Israel's Court Strike Ends After Almost 6 Weeks

Dispute, centering on implementation of new reforms, had slowed down secretarial and accounting operations.

The Tel Aviv District Court, in 2015.
Eyal Toueg

An agreement struck between the Histadrut labor federation, the Finance Ministry and courts' officials ended the general strike in Israel's court system on Monday.

The accord was reached by Histadrut chairman Avi Nissenkorn; Finance Ministry director of wages Yossi Cohen; Ariel Yakobi, chairman of the Histadrut state employees’ division; Courts Administration director Judge Michael Spitzer; and Danny Hasson, head of the administration's workers’ union. All court employees were due to return to work on Tuesday morning, after a hiatus of about six weeks.

The workers' union launched the strike in June due to a prolonged labor dispute with the Courts Administration related to a strategic plan for streamlining the entire system. The dispute centered around the compensation due to workers after implementation of the reform, although the scheme does not call for dismissals per se. The union claimed, nevertheless, that because of the various new efficiency measures, workers would be transferred from their positions to other jobs, which will increase their work load.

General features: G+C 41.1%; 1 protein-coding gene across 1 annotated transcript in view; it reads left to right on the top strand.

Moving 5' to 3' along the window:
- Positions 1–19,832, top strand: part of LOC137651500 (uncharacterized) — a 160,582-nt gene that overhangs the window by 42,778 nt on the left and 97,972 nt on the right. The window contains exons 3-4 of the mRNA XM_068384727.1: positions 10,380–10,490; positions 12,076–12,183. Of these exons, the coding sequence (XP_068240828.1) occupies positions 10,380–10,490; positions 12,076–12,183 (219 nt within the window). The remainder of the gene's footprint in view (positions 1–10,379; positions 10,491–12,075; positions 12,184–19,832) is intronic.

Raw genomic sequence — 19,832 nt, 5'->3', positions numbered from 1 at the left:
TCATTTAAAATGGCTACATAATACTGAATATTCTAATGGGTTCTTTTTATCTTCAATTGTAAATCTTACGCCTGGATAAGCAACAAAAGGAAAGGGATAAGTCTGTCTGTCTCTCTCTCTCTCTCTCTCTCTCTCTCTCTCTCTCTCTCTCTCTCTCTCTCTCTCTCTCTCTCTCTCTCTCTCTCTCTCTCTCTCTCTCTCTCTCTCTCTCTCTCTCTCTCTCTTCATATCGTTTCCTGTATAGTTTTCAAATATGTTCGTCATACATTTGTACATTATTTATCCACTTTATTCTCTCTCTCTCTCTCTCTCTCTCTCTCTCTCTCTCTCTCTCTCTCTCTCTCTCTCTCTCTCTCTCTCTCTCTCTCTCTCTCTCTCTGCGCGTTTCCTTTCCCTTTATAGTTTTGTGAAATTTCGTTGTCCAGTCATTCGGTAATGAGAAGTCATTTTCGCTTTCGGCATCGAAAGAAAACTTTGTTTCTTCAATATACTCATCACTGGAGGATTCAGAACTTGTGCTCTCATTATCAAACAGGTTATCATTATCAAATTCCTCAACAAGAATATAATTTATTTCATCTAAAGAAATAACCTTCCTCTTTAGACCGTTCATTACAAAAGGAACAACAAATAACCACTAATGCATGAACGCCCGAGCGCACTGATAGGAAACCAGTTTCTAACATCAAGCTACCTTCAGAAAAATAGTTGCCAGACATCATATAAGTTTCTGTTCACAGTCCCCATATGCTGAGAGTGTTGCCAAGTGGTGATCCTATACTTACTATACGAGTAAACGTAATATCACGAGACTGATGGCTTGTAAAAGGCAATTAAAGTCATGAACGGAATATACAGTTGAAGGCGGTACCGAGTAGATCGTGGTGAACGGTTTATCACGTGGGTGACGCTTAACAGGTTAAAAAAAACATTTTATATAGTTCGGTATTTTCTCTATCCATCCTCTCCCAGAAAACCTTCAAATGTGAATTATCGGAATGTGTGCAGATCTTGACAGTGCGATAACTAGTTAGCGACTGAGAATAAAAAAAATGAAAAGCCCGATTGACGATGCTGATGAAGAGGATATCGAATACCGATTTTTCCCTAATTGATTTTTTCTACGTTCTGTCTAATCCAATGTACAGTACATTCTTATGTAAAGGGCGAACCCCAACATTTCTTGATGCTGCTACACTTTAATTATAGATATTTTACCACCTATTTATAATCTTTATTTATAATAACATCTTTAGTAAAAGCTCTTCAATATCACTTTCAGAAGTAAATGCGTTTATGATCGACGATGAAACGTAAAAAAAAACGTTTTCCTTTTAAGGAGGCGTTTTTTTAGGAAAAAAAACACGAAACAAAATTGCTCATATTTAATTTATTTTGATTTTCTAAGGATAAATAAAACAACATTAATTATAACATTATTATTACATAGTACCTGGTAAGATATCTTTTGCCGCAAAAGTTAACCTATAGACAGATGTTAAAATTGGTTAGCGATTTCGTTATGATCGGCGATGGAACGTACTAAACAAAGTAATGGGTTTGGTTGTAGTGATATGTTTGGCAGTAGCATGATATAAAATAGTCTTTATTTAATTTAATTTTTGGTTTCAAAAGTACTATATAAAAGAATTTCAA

For example, there is an intention to bring new mechanisms into the courtrooms to record the proceedings, which are expected to save time. This plan would turn stenographers into “courtroom administrators,” who would be trained to operate the new systems. Another part of the plan would turn secretaries into “active secretaries” – meaning that in addition to sending summonses out, they would have to ensure that the parties involved will in fact show up for the proceedings. Here, too, the purpose is to save time.

During the initial stages of the strike, the secretaries’ work was disrupted, there were no office hours for receiving the public in the courts, and only urgent matters were handled. In addition, it was impossible to submit official legal documents or requests in person, and in the absence of employees in the secretarial and accounts departments, payments could only be made in post office branches or via the internet.

Among other things, during this period, discussions by committees that determine the release of prisoners were canceled or postponed.

In a discussion at the Tel Aviv District Labor Court on June 22, it was decided that the strikers would return to work and simultaneously begin intensive negotiations. When the sides were unable to reach agreement, however, the workers intensified their protest, and with judicial approval the courts began operating in a reduced format.